Sam Loyd published this puzzle in 1878. He claimed to have invented this puzzle and offered a \$1,000 prize for its solution, but it's more likely he did not invent it, although the publicity surrounding the prize firmly implanted the idea in the public's mind. So much so, that many recent publications unquestioningly cite Loyd as the creator of this puzzle.

The 15-14 problem has you take a 15 block puzzle (a.k.a. sliding tile puzzle) and set it up in its final, correct position, except that the 15 and 14 blocks are transposed.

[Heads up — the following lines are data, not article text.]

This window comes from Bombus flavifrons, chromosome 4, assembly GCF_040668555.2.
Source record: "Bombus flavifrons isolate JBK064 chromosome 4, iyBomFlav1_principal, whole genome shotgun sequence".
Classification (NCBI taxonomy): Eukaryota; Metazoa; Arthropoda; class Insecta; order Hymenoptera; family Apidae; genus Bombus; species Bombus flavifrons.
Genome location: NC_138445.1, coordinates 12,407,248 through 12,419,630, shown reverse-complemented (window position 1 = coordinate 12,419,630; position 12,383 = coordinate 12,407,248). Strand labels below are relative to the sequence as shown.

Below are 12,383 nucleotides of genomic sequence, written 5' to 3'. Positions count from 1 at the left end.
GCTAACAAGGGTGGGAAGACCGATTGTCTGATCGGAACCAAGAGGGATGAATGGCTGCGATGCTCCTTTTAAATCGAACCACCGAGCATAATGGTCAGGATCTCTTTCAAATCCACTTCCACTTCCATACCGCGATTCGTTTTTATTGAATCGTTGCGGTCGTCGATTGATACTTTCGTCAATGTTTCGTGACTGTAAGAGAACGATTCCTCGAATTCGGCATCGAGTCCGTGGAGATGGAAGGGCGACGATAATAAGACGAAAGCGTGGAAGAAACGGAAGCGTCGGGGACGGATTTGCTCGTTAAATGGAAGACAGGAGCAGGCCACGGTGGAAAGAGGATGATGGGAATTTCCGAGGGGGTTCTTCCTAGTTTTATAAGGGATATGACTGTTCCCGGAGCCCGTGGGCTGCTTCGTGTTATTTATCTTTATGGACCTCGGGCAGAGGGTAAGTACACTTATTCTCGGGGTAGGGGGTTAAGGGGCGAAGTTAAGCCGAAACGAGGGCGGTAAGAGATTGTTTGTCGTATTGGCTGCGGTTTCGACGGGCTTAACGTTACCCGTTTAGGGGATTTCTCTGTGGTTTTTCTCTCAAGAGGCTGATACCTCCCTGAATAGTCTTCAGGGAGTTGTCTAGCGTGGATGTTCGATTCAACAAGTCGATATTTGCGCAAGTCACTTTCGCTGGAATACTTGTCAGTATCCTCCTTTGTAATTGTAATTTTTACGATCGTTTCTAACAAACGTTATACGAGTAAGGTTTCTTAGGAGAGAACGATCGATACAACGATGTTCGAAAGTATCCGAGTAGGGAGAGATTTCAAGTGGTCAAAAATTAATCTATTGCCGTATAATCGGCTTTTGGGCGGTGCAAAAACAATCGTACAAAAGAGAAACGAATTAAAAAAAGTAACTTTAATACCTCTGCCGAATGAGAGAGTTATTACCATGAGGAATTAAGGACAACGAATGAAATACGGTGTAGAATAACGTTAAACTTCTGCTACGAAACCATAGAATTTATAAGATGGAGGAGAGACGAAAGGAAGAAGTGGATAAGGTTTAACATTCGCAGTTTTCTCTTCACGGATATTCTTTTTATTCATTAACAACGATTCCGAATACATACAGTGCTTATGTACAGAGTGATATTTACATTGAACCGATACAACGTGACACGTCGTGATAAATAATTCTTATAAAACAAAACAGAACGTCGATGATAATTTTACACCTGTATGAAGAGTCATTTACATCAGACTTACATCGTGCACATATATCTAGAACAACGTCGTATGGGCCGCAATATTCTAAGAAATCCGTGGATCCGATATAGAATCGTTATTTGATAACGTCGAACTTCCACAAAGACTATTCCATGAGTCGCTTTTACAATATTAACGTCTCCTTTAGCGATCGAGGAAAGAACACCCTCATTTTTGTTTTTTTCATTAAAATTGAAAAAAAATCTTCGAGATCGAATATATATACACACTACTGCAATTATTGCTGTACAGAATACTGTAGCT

```  1  2  3  4
5  6  7  8
9 10 11 12
13 15 14```

Now try to reach the final position by only sliding the blocks. You'll find that it is impossible. This is due to the fact that this puzzle, like Rubik's Cube, has sets of positions that are unreachable from other positions. In a 15 block puzzle, transposing any two adjacent blocks is mathematically impossible, and was proven around the time Loyd published this puzzle.

Sources:
http://www-gap.dcs.st-and.ac.uk/~history/Mathematicians/Loyd.html
http://www.wikipedia.org/wiki/Sam_Loyd
http://homepage.ntlworld.com/barry.r.clarke/zsamloyd.htm